Collaborate Boston 2014 | City of Ideas

Posted 03/25/2014 by Paul S. Grogan

Collaborate Boston logo

No one has a better perspective on that effort than the people of the neighborhoods themselves. That is why the Boston Foundation is collecting ideas for collaborative solutions to neighborhood problems – in our second annual Collaborate Boston competition. (Entries are due this Friday, March 28.) Four groups will share $100,000 in prizes and technical assistance to advance their ideas for collaborations that benefit the people of Roxbury, Dorchester, Mattapan and Hyde Park, with no restriction on the issue to be addressed or the population to be served.

It’s a slight change in focus from last year, when about 70 groups proposed collaborative efforts to improve the outcomes for boys and young men in Roxbury, Dorchester and Mattapan – and from the 70, two winners were selected: Black and Latino Boys at the STEM of Success and Codman Square Brotherhood Project. Both brought together innovative collaborations of nonprofit, civic and community partners around shared goals.

The takeaways from the 2013 contest extended beyond the winning projects. First of all, there were a dozen exceptional finalists, all of whom combined innovative ideas with collaborative energy. But we also took away some lessons on successful collaboration:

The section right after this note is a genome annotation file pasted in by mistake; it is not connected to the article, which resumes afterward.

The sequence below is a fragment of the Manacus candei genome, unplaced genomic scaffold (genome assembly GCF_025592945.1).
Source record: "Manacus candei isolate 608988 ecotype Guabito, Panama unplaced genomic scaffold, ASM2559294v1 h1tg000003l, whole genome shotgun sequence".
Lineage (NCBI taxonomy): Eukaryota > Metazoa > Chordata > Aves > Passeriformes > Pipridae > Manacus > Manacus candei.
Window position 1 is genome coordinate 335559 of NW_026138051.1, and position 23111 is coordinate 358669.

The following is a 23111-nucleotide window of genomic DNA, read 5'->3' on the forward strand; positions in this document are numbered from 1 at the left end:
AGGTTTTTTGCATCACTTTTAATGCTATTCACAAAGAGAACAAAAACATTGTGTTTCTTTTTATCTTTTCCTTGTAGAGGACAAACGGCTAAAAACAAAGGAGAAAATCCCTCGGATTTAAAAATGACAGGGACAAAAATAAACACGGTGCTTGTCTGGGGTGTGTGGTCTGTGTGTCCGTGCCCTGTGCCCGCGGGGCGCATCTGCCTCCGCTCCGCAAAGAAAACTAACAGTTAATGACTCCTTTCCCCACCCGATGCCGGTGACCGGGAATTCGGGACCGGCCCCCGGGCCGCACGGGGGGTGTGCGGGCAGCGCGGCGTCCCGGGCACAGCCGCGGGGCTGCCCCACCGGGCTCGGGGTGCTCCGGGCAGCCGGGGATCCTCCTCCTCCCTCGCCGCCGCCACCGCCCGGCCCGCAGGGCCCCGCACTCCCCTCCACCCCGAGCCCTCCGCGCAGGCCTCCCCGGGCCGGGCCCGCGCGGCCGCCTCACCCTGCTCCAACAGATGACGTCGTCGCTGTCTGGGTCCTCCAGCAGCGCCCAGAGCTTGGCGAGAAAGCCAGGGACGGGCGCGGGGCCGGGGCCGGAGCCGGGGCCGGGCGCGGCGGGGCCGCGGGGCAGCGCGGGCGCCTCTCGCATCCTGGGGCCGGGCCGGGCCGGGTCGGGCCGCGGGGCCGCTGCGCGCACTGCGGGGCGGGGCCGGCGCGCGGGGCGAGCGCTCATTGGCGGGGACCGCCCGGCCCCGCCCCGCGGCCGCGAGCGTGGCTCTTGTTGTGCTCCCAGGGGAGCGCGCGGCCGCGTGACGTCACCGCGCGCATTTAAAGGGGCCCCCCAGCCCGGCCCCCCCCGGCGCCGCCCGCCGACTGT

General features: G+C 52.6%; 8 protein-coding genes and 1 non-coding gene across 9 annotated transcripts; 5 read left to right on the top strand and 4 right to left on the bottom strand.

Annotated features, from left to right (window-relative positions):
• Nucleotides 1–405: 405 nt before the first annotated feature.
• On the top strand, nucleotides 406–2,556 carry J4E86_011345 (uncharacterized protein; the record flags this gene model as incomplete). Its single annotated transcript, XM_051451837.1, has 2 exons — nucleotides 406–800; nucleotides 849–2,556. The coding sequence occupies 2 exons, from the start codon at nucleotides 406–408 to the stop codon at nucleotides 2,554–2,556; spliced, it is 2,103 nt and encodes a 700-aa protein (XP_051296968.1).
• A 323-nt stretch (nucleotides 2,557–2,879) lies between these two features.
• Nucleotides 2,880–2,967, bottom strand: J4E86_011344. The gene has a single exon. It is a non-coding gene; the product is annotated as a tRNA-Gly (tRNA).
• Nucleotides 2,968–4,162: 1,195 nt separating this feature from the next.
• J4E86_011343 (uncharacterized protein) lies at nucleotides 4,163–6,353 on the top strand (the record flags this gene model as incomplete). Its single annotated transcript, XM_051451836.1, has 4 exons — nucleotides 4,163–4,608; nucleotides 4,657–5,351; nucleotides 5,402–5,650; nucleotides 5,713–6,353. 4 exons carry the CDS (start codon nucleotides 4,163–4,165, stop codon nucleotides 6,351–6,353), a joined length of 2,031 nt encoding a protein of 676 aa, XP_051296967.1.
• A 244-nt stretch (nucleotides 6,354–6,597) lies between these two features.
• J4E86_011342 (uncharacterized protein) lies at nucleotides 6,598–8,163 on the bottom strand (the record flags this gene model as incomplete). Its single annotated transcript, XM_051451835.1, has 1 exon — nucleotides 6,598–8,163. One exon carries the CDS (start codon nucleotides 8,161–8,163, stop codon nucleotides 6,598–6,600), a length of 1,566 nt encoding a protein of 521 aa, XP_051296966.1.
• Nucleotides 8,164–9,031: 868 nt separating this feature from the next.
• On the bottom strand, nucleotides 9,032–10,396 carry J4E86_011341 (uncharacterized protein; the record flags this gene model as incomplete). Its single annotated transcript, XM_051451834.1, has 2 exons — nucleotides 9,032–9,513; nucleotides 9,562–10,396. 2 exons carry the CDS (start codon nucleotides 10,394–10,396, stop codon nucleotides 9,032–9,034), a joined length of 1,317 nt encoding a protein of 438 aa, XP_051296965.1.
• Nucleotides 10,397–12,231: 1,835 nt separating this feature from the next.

• Mutual Trust is imperative to effective collaboration
  • Goals must be Shared, Defined and Consistent with motivations and shared interests
  • Inclusive Participation makes collaborations stronger

This last point is not one you often hear mentioned on the list of lessons about collaboration but is perhaps the one we feel most strongly about.  So this year, we decided that instead of defining a specific problem statement, we would seek resident led collaborations focused on challenges identified by the collaboration itself.

We are encouraging resident-led efforts, knowing that empowering those most affected by issues to solve them can have a powerful impact. We are asking all the collaborations to include nonprofit, public sector and/or private sector partners, because challenging issues need cross-sector solutions. And we’re focusing on the neighborhoods along the Fairmount Corridor because with the recent and ongoing re-opening of the Fairmount-Indigo rail line we care deeply about supporting opportunity for current residents.

The power of collaboration is no secret. With Collaborate Boston, we hope that we can inspire new partnerships and create new solutions. 

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